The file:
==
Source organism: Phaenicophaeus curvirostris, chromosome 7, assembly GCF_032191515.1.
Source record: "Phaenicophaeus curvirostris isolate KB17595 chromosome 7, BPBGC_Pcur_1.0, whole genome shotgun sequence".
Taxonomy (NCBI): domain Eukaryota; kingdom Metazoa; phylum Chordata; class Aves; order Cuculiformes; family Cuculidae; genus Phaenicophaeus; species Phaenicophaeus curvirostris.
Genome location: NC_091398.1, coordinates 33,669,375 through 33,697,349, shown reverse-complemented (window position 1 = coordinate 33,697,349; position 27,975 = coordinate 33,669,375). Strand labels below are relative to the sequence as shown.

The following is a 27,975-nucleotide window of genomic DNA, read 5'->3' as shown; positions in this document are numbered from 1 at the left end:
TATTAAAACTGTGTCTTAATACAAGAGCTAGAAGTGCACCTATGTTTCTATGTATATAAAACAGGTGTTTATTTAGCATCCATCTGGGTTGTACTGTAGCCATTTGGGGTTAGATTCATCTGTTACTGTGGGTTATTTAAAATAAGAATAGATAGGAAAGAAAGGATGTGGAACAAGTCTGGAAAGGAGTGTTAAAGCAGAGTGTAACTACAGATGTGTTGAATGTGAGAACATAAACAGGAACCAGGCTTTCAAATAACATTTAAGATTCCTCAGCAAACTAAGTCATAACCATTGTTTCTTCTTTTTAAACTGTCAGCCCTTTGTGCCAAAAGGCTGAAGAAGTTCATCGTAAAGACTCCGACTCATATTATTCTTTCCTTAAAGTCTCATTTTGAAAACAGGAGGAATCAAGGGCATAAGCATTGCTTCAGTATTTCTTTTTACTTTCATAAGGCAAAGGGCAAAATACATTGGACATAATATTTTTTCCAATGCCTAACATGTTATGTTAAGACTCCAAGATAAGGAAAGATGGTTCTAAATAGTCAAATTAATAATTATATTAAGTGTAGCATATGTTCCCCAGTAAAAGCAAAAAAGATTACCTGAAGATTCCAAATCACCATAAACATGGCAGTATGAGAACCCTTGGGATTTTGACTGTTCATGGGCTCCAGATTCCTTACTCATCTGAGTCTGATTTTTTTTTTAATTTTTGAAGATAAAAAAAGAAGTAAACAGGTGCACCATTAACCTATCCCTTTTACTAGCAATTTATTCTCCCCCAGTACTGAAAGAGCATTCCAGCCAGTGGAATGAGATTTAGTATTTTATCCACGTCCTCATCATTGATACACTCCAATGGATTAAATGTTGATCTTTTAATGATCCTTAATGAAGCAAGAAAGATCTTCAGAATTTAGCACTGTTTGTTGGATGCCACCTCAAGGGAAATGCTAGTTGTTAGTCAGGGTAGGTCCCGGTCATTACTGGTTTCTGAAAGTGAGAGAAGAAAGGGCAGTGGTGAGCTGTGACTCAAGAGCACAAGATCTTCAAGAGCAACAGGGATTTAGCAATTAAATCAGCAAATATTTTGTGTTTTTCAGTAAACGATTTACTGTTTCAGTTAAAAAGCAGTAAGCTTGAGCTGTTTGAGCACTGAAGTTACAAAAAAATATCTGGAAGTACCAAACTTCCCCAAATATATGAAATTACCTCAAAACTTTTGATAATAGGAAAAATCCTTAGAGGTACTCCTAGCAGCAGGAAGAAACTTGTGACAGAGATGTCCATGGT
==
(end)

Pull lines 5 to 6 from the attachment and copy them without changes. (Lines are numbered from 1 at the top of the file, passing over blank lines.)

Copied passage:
The following is a 27,975-nucleotide window of genomic DNA, read 5'->3' as shown; positions in this document are numbered from 1 at the left end:
TATTAAAACTGTGTCTTAATACAAGAGCTAGAAGTGCACCTATGTTTCTATGTATATAAAACAGGTGTTTATTTAGCATCCATCTGGGTTGTACTGTAGCCATTTGGGGTTAGATTCATCTGTTACTGTGGGTTATTTAAAATAAGAATAGATAGGAAAGAAAGGATGTGGAACAAGTCTGGAAAGGAGTGTTAAAGCAGAGTGTAACTACAGATGTGTTGAATGTGAGAACATAAACAGGAACCAGGCTTTCAAATAACATTTAAGATTCCTCAGCAAACTAAGTCATAACCATTGTTTCTTCTTTTTAAACTGTCAGCCCTTTGTGCCAAAAGGCTGAAGAAGTTCATCGTAAAGACTCCGACTCATATTATTCTTTCCTTAAAGTCTCATTTTGAAAACAGGAGGAATCAAGGGCATAAGCATTGCTTCAGTATTTCTTTTTACTTTCATAAGGCAAAGGGCAAAATACATTGGACATAATATTTTTTCCAATGCCTAACATGTTATGTTAAGACTCCAAGATAAGGAAAGATGGTTCTAAATAGTCAAATTAATAATTATATTAAGTGTAGCATATGTTCCCCAGTAAAAGCAAAAAAGATTACCTGAAGATTCCAAATCACCATAAACATGGCAGTATGAGAACCCTTGGGATTTTGACTGTTCATGGGCTCCAGATTCCTTACTCATCTGAGTCTGATTTTTTTTTTAATTTTTGAAGATAAAAAAAGAAGTAAACAGGTGCACCATTAACCTATCCCTTTTACTAGCAATTTATTCTCCCCCAGTACTGAAAGAGCATTCCAGCCAGTGGAATGAGATTTAGTATTTTATCCACGTCCTCATCATTGATACACTCCAATGGATTAAATGTTGATCTTTTAATGATCCTTAATGAAGCAAGAAAGATCTTCAGAATTTAGCACTGTTTGTTGGATGCCACCTCAAGGGAAATGCTAGTTGTTAGTCAGGGTAGGTCCCGGTCATTACTGGTTTCTGAAAGTGAGAGAAGAAAGGGCAGTGGTGAGCTGTGACTCAAGAGCACAAGATCTTCAAGAGCAACAGGGATTTAGCAATTAAATCAGCAAATATTTTGTGTTTTTCAGTAAACGATTTACTGTTTCAGTTAAAAAGCAGTAAGCTTGAGCTGTTTGAGCACTGAAGTTACAAAAAAATATCTGGAAGTACCAAACTTCCCCAAATATATGAAATTACCTCAAAACTTTTGATAATAGGAAAAATCCTTAGAGGTACTCCTAGCAGCAGGAAGAAACTTGTGACAGAGATGTCCATGGT